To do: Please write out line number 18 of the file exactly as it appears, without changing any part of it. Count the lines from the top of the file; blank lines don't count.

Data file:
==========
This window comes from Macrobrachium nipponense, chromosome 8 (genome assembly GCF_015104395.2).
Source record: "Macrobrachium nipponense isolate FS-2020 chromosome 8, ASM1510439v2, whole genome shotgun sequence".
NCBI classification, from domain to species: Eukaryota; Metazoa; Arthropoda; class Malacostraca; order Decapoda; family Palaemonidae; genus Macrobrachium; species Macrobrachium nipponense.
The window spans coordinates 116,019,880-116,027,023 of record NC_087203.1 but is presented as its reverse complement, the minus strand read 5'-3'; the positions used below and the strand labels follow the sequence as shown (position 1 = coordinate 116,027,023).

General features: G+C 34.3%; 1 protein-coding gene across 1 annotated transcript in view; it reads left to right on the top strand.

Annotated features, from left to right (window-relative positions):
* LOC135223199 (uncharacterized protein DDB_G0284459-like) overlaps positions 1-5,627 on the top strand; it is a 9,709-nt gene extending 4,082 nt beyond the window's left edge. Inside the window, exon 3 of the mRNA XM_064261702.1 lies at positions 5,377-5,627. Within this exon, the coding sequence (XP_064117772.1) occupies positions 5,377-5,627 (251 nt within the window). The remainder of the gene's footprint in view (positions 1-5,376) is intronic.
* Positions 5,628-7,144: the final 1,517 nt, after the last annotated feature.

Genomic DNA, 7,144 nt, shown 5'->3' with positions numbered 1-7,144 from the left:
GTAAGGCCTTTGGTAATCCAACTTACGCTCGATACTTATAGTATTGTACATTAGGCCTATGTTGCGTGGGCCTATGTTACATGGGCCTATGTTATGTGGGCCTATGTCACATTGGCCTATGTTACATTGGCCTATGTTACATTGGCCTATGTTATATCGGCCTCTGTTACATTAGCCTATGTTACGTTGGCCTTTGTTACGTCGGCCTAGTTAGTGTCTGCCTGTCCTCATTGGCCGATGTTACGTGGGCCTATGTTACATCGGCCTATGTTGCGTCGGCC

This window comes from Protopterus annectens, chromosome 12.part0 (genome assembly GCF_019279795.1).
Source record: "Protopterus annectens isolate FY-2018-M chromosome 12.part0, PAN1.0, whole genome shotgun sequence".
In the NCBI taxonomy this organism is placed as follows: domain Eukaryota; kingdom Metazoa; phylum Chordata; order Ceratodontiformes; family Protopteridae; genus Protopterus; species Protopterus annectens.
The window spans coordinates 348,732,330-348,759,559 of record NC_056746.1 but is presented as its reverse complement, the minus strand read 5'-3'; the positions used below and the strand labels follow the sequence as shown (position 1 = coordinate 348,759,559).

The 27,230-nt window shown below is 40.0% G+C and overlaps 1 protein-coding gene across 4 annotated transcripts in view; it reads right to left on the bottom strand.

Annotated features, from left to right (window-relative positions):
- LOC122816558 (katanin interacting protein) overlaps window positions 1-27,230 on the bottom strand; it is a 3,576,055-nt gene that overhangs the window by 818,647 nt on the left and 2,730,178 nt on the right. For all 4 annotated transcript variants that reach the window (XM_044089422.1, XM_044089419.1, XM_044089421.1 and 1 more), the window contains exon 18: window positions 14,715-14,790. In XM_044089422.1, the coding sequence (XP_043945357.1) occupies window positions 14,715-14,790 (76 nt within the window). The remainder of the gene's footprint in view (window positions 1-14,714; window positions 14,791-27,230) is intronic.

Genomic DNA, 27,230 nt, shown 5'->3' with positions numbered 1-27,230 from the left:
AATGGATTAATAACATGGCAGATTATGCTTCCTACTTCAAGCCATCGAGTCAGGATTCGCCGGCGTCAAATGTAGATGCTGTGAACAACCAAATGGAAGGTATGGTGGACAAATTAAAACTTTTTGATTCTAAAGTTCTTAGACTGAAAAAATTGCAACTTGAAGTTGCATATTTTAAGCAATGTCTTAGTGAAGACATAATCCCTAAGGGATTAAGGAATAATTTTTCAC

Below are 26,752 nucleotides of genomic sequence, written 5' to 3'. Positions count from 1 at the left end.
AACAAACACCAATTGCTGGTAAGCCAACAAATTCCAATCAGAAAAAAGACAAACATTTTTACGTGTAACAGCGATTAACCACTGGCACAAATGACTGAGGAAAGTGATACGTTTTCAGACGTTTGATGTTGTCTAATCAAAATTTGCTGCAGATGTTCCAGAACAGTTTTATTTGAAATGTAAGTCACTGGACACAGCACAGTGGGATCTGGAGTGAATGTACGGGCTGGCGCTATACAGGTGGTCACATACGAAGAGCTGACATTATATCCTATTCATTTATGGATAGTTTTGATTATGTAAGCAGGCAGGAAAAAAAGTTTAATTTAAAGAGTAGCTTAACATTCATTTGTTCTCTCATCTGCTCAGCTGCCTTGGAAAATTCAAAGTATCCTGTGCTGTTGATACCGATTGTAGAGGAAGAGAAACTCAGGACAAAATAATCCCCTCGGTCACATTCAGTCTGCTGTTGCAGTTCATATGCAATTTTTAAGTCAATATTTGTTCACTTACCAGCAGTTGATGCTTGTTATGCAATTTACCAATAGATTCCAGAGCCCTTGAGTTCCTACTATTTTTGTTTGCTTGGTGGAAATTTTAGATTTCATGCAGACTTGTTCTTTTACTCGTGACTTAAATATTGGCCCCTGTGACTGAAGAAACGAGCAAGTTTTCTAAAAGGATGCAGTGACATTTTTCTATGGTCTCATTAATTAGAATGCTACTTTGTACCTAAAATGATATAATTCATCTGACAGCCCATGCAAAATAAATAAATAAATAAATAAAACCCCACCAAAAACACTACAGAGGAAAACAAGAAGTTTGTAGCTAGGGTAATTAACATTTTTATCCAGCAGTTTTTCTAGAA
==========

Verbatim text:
Genomic DNA, 27,230 nt, shown 5'->3' with positions numbered 1-27,230 from the left: